Wednesday, July 02, 2014
Man and Art
Today is the birthday of Herman Hesse who was born on this day in 1877 in the German Black Forest town of Calw. Beyond the evidence found in his novels, Hesse’s correspondence and biographical details reflect a chronic disquietude, punctuated by more acute troubles — for example, a suicide attempt while still a teenager. As relief from writing and society, he took up painting; the following notes comment on two of his novels from the twenties when he was still developing his world view of man and art.
My two favorite of Hesse's novels remain Steppenwolf and Demian. In some respects they are related, for example by the influence of Nietzsche and Jung. It was in Demian that a "comparatively mild-mannered traditionalist at odds with the world became a thoroughly Nietzschean individualist, iconoclast, and moralist. . . This Nietzschean sentiment found its immediate expression in Demian: a novelesque depiction of Hesse's own emancipation from traditional belief and thought, and of the crystallization of his own ethos. In his Sinclair, Hesse himself emerged the man of tomorrow. " (Mileck, Herman Hesse, p 92-3) In his novel that followed, Steppenwolf, the story of Harry Haller is that of a man and art, and is told in the transcendent manner of symbol and concept. What follows are some notes that I wrote about Steppenwolf four years ago.
What does it mean to be Human?
notes on Der Steppenwolf
Our task as human beings is this:
Within our own unique personal lives
To move one step further along the path
From animal to human being.
- Hermann Hesse, in “Thou Shalt Not Kill”
A work like Steppenwolf is iconic in its artistic significance. Being so makes it more difficult to discuss the book as I would other "good" reads. A novel of ideas, one that challenges my own conception of the world, it raises more questions than it answers. It draws upon the ideas of other thinkers, notable Goethe and Nietzsche and Jung, and presents those ideas in new ways - challenging even those with which the author may agree. This is what Hermann Hesse set out to do in writing Der Steppenwolf in 1927.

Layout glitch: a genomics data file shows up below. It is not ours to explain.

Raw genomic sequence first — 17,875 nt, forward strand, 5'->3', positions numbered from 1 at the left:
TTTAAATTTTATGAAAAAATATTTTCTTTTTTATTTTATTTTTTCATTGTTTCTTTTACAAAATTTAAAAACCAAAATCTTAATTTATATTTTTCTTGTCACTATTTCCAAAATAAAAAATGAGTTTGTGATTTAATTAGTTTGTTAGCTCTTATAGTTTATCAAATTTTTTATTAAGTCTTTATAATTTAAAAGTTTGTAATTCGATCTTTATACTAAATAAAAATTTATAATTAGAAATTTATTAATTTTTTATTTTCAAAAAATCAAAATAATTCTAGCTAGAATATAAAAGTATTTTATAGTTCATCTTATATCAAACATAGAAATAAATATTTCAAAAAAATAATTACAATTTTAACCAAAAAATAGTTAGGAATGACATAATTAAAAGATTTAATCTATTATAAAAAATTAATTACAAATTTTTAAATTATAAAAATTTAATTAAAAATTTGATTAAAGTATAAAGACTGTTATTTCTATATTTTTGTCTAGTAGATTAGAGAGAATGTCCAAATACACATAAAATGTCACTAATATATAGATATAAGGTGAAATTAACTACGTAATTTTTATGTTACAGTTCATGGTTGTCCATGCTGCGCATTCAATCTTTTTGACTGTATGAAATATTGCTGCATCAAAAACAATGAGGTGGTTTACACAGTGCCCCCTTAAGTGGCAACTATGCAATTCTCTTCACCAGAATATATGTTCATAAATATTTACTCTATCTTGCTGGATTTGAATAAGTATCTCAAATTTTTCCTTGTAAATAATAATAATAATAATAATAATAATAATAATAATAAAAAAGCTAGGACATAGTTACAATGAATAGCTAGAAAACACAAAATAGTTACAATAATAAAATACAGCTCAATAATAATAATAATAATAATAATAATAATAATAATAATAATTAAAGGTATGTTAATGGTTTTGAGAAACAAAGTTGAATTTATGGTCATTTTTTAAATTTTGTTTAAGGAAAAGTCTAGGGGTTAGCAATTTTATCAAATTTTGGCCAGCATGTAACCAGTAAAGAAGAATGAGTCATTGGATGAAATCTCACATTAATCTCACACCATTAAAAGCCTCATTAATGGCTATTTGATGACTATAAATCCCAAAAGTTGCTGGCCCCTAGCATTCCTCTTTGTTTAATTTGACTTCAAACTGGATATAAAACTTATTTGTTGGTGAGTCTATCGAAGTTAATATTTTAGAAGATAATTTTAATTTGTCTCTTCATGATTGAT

The novel presents a complex narrative that combines three different styles within its structure; a straightforward preface introducing the protagonist, Harry Haller, a "Treatise on the Steppenwolf" in the form of a pamphlet that Harry accepts and interprets as a study of his own life, and Harry's own narrative which moves into a dream sequence when Harry enters the "Magic Theater". We meet characters, both women and men, at least one of whom may be Harry's alter ego or "anima" in Jungian terms. We see a man who would separate himself from the Nietzschean herd and values individuality. Most of all we encounter a man facing not the "two souls" that dwell within his breast, as Goethe described Faust, but one who faces innumerable souls in a personality that seems to be breaking up into different persons. Through it all Harry looks up to artistic "Immortals" as representative of an ideal in the form of idealized visions of Goethe and Mozart. Especially Mozart who plays a critical role in Harry's dreams.
What can I take away from this work? As I said it raises questions and the thoughts and process of reviewing the way I approach the world is one thing that this novel provides. With all great - read transcendent - works of art I continue to find new layers of meaning as I read and reread their pages. One fundamental question, and I think this is central to all of Hesse's writings, is what does it mean to be human? The philosophers from Plato and Aristotle have tried to define this, but Hesse's Steppenwolf continues to present the question and explore original ways to find the answer.
Hermann Hesse: Life and Art by Joseph Mileck. U of California Press, 1980 (1978).
Steppenwolf by Hermann Hesse. Henry Holt & Company, New York. 1990 (1927).